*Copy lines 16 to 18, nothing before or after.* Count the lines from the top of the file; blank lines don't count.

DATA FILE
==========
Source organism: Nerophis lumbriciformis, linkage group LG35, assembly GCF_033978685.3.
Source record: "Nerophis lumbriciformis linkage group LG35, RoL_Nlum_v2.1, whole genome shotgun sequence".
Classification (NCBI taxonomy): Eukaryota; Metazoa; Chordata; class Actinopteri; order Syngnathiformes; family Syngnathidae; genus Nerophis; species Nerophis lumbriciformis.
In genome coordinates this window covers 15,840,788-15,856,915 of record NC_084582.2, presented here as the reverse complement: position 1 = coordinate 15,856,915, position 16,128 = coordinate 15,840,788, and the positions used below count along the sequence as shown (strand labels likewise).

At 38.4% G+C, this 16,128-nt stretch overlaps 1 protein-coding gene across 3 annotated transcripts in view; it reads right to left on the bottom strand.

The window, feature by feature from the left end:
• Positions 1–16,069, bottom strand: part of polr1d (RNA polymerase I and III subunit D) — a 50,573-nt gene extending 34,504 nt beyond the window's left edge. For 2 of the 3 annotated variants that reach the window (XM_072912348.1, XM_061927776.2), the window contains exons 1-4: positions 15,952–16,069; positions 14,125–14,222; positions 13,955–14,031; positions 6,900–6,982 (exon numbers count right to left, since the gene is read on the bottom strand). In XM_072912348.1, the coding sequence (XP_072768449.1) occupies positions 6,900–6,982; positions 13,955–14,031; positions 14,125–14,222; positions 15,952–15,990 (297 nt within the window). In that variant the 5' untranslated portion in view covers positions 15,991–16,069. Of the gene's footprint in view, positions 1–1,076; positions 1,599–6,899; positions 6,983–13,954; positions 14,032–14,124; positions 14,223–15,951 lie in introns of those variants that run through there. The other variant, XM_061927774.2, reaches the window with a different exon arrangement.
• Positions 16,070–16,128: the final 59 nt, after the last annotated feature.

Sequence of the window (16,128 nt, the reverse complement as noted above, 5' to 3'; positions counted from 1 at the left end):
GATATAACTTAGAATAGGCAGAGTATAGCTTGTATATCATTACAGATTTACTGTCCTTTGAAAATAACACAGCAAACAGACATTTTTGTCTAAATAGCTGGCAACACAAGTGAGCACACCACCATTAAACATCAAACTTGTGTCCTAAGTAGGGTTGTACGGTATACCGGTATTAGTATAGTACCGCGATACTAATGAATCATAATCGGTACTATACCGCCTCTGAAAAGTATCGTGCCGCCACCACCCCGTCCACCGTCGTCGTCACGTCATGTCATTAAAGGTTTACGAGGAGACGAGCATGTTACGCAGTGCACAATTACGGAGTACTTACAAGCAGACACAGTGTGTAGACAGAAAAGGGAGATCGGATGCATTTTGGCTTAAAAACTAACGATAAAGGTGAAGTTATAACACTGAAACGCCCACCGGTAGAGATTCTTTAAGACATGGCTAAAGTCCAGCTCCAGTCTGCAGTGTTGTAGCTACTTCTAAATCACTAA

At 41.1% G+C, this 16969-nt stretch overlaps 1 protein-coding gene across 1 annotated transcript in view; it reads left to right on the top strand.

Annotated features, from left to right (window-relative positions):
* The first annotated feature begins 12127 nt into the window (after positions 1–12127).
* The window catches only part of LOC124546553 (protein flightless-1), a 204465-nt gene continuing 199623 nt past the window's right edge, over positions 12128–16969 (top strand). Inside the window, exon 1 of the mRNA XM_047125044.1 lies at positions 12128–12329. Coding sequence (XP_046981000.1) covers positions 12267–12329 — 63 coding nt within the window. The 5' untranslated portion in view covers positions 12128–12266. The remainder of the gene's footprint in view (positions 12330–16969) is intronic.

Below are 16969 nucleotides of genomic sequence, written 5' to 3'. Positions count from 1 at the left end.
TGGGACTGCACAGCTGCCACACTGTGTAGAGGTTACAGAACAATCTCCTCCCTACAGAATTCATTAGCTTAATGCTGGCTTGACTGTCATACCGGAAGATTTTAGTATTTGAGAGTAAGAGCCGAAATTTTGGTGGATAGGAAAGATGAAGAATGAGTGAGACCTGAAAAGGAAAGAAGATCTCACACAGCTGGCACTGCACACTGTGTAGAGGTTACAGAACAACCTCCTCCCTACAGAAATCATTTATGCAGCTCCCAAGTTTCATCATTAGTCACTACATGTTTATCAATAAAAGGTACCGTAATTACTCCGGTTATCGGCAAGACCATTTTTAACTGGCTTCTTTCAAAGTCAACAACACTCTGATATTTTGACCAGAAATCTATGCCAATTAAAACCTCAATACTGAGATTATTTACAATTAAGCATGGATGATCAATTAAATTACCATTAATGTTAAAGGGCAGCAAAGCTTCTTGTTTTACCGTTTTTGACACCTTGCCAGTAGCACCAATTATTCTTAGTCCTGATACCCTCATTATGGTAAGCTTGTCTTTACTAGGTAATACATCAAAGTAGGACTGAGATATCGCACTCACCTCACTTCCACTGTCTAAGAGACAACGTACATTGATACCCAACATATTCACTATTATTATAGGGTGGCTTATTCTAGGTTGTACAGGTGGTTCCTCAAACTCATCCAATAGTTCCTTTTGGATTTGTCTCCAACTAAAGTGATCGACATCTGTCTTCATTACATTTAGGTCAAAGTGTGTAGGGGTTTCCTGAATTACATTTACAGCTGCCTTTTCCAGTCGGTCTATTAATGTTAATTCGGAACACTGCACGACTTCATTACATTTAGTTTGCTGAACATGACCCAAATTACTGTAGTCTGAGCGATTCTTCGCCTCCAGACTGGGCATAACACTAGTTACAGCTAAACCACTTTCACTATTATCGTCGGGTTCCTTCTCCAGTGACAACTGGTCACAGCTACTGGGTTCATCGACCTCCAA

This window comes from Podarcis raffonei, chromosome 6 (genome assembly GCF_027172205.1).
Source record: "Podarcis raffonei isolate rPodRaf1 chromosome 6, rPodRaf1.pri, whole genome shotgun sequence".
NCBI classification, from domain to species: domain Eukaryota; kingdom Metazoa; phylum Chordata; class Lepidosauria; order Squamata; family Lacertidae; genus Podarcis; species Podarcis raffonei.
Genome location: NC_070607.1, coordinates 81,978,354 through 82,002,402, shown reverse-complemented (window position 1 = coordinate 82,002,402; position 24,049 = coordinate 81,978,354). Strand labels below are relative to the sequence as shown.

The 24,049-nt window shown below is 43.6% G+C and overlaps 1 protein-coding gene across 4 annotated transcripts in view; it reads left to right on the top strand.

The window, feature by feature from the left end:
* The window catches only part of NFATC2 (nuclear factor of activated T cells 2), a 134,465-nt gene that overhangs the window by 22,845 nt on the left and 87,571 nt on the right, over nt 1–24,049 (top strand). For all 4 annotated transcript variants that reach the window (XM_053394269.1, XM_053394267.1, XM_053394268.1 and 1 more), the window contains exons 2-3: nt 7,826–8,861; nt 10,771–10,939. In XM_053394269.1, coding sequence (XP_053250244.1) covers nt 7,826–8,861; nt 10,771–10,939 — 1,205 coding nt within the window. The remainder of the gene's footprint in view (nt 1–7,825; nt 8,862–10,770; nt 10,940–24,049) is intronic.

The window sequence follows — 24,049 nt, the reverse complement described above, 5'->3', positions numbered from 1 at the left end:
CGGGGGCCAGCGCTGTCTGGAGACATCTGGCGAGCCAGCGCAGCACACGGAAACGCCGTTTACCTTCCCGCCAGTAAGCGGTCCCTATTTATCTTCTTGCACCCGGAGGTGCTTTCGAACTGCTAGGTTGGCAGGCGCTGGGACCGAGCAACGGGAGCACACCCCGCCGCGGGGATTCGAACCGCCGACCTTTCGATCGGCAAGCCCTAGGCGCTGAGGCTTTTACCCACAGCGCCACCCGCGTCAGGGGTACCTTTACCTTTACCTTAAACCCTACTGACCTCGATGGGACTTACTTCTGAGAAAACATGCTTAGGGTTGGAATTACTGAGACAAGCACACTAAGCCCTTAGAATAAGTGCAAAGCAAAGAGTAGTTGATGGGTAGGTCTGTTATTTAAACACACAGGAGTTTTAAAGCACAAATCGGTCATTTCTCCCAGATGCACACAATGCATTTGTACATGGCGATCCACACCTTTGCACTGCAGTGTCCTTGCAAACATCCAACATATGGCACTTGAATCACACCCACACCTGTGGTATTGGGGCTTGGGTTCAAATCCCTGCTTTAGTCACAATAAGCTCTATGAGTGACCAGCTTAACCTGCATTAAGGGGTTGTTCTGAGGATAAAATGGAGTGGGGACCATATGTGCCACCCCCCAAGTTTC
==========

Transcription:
TGGGACTGCACAGCTGCCACACTGTGTAGAGGTTACAGAACAATCTCCTCCCTACAGAATTCATTAGCTTAATGCTGGCTTGACTGTCATACCGGAAGATTTTAGTATTTGAGAGTAAGAGCCGAAATTTTGGTGGATAGGAAAGATGAAGAATGAGTGAGACCTGAAAAGGAAAGAAGATCTCACACAGCTGGCACTGCACACTGTGTAGAGGTTACAGAACAACCTCCTCCCTACAGAAATCATTTATGCAGCTCCCAAGTTTCATCATTAGTCACTACATGTTTATCAATAAAAGGTACCGTAATTACTCCGGTTATCGGCAAGACCATTTTTAACTGGCTTCTTTCAAAGTCAACAACACTCTGATATTTTGACCAGAAATCTATGCCAATTAAAACCTCAATACTGAGATTATTTACAATTAAGCATGGATGATCAATTAAATTACCATTAATGTTAAAGGGCAGCAAAGCTTCTTGTTTTACCGTTTTTGACACCTTGCCAGTAGCACCAATTATTCTTAGTCCTGATACCCTCATTATGGTAAGCTTGTCTTTACTAGGTAATACATCAAAGTAGGACTGAGATATCGCACTCACCTCACTTCCACTGTCTAAGAGACAACGTACATTGATACCCAACATATTCACTATTATTATAGGGTGGCTTATTCTAGGTTGTACAGGTGGTTCCTCAAACTCATCCAATAGTTCCTTTTGGATTTGTCTCCAACTAAAGTGATCGACATCTGTCTTCATTACATTTAGGTCAAAGTGTGTAGGGGTTTCCTGAATTACATTTACAGCTGCCTTTTCCAGTCGGTCTATTAATGTTAATTCGGAACACTGCACGACTTCATTACATTTAGTTTGCTGAACATGACCCAAATTACTGTAGTCTGAGCGATTCTTCGCCTCCAGACTGGGCATAACACTAGTTACAGCTAAACCACTTTCACTATTATCGTCGGGTTCCTTCTCCAGTGACAACTGGTCACAGCTACTGGGTTCATCGACCTCCAA

This window comes from Podarcis raffonei, chromosome 6 (genome assembly GCF_027172205.1).
Source record: "Podarcis raffonei isolate rPodRaf1 chromosome 6, rPodRaf1.pri, whole genome shotgun sequence".